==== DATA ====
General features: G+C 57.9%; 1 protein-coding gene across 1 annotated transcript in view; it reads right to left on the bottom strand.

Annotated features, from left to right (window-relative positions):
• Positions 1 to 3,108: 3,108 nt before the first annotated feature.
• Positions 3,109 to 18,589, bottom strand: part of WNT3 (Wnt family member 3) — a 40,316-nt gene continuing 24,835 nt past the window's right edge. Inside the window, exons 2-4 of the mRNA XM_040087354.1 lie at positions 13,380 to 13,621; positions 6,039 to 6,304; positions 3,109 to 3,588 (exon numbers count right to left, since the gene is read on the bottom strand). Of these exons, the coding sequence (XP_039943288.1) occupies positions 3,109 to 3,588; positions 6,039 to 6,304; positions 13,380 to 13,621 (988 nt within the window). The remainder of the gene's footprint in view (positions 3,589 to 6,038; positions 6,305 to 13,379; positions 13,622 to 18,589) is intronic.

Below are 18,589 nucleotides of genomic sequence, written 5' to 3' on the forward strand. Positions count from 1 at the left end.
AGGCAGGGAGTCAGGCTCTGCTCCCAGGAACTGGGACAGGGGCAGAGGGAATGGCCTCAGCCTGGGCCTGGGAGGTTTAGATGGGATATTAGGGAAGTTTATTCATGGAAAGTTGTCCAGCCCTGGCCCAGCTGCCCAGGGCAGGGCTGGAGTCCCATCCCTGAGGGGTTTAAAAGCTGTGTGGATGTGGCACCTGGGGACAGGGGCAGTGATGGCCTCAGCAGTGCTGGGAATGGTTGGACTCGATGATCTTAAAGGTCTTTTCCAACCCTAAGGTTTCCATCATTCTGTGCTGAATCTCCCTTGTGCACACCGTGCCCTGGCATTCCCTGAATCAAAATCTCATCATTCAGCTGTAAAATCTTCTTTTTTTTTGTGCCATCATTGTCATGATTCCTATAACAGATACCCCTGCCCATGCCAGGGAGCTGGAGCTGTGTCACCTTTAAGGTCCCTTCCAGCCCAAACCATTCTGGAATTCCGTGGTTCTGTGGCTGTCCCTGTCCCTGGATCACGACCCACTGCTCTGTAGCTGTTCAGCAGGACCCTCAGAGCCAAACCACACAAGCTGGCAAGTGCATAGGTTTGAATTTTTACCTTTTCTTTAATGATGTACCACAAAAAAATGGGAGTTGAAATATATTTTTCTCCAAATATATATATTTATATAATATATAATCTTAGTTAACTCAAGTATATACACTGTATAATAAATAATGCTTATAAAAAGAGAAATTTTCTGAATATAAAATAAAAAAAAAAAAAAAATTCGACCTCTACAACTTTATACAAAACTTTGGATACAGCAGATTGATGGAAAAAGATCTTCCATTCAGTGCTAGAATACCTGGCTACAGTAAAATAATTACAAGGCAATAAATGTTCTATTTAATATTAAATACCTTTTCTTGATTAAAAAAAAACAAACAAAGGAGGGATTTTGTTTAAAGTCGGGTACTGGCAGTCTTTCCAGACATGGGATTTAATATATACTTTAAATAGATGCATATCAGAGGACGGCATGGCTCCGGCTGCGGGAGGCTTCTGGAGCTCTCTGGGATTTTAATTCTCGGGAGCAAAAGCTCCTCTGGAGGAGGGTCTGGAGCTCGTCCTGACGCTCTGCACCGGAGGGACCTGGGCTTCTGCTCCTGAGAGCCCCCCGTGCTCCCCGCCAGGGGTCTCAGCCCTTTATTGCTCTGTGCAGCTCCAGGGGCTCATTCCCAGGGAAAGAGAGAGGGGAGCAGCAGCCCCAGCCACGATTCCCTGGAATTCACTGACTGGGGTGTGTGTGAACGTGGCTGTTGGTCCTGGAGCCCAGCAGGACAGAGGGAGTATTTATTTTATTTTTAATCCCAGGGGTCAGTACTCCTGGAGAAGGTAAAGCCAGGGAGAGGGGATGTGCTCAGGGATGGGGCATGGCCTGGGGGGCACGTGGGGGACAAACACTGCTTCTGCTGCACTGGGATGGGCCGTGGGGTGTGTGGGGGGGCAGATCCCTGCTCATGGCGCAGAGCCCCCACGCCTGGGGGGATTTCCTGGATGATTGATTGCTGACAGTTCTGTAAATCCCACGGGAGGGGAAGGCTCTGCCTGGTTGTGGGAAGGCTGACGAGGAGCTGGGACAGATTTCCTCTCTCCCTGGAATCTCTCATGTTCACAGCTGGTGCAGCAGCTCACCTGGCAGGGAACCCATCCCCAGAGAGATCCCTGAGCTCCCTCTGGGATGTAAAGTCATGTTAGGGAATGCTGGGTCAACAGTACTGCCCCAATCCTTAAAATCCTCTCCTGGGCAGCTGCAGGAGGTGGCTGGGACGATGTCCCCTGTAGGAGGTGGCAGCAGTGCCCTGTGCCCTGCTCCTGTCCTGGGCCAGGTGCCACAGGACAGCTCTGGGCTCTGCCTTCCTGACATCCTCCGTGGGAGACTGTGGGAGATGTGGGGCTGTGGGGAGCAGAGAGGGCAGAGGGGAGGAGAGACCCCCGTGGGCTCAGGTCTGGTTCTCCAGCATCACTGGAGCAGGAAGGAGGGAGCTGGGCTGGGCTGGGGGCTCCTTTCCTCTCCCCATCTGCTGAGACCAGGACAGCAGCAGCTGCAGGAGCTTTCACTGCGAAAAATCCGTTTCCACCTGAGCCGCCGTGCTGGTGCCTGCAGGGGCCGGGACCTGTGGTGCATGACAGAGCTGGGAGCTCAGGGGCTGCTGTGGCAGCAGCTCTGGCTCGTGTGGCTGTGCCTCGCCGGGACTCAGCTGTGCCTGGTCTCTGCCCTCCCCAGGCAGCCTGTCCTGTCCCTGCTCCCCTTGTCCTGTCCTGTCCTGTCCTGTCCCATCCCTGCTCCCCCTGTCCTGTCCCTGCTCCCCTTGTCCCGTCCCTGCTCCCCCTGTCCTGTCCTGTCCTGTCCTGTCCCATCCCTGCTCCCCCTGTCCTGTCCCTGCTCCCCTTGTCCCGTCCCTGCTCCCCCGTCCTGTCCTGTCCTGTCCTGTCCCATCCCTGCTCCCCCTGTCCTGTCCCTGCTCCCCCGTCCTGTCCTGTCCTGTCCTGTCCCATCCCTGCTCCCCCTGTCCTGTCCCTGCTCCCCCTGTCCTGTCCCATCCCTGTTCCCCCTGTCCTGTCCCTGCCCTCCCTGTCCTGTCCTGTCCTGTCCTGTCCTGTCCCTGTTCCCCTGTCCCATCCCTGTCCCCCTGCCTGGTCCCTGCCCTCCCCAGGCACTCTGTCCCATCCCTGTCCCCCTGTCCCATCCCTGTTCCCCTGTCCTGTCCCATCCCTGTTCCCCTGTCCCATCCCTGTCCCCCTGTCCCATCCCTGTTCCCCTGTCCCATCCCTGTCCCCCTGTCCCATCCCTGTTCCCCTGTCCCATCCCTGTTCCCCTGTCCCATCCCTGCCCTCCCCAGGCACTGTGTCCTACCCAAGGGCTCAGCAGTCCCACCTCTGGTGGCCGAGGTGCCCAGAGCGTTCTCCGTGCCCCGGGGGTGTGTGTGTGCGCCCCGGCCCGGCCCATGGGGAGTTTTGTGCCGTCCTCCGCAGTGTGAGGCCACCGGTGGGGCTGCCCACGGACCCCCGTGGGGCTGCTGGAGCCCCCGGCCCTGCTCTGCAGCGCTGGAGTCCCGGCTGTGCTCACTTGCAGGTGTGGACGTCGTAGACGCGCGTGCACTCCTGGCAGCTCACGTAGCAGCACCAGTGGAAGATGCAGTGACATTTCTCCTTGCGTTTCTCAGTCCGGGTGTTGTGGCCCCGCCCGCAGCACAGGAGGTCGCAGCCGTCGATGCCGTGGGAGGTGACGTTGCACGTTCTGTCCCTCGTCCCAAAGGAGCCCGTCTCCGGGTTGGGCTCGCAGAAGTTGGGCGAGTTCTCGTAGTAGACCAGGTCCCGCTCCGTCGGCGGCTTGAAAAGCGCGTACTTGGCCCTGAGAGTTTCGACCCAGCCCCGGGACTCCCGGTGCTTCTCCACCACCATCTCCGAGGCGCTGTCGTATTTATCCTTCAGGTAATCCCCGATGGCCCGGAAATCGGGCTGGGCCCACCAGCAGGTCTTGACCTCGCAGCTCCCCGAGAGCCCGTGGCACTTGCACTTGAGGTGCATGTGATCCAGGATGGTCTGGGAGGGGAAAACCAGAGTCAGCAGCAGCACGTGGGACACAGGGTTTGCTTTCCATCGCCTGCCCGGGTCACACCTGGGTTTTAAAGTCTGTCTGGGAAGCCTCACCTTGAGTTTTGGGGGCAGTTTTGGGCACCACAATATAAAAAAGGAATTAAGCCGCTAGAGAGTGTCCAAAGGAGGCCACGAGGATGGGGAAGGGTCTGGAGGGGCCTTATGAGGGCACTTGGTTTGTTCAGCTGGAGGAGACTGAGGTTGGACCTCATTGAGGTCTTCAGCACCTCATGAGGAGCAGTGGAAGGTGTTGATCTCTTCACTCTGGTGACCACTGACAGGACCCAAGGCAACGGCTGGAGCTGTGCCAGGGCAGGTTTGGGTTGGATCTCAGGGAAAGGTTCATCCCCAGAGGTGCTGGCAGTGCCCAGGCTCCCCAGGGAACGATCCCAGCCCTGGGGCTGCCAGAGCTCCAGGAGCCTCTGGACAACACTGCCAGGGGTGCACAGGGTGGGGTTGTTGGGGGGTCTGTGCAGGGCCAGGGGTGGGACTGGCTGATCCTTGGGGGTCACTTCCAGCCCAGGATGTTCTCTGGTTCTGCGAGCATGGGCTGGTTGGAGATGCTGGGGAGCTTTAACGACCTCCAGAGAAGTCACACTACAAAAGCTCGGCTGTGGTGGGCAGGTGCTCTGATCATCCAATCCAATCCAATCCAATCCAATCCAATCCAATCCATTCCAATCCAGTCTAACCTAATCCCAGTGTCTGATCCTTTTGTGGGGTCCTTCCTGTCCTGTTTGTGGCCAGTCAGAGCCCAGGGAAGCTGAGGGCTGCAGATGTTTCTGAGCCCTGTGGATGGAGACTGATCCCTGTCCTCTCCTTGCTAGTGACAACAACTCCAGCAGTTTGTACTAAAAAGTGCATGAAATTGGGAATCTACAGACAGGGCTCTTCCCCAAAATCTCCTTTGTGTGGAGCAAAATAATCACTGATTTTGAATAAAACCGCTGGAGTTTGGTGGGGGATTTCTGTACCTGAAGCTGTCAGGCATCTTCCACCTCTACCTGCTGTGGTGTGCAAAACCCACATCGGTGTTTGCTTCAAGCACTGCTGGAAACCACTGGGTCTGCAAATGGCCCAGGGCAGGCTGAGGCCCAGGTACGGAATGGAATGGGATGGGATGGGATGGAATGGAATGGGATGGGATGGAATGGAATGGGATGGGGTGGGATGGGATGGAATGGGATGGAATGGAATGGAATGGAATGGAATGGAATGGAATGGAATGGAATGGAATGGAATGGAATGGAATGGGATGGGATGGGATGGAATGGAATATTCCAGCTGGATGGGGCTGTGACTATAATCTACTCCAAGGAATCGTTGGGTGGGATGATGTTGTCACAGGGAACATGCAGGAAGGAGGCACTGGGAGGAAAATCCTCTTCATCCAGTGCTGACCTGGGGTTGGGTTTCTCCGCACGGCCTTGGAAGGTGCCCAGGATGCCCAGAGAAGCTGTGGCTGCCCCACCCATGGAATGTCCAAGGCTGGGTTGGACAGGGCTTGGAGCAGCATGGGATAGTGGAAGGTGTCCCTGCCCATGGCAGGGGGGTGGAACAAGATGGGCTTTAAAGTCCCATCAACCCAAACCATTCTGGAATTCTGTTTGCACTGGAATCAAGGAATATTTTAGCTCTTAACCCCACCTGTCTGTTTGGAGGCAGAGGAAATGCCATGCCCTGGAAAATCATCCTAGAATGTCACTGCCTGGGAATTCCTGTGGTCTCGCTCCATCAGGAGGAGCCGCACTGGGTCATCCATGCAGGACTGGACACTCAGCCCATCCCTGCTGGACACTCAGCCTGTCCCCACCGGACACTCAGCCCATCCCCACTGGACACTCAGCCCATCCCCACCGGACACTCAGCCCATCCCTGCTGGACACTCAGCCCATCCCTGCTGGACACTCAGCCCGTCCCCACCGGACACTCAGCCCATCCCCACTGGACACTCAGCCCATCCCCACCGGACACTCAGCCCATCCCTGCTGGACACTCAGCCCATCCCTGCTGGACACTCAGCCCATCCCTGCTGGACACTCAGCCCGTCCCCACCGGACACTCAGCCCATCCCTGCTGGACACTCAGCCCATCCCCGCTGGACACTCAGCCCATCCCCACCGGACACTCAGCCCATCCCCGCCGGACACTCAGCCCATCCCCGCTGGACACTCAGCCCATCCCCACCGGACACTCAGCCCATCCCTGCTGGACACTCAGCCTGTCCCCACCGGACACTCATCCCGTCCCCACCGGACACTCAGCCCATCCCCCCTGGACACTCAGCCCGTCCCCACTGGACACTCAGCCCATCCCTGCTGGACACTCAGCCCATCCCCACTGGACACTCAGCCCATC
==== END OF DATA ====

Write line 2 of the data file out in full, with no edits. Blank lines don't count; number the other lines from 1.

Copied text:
Annotated features, from left to right (window-relative positions):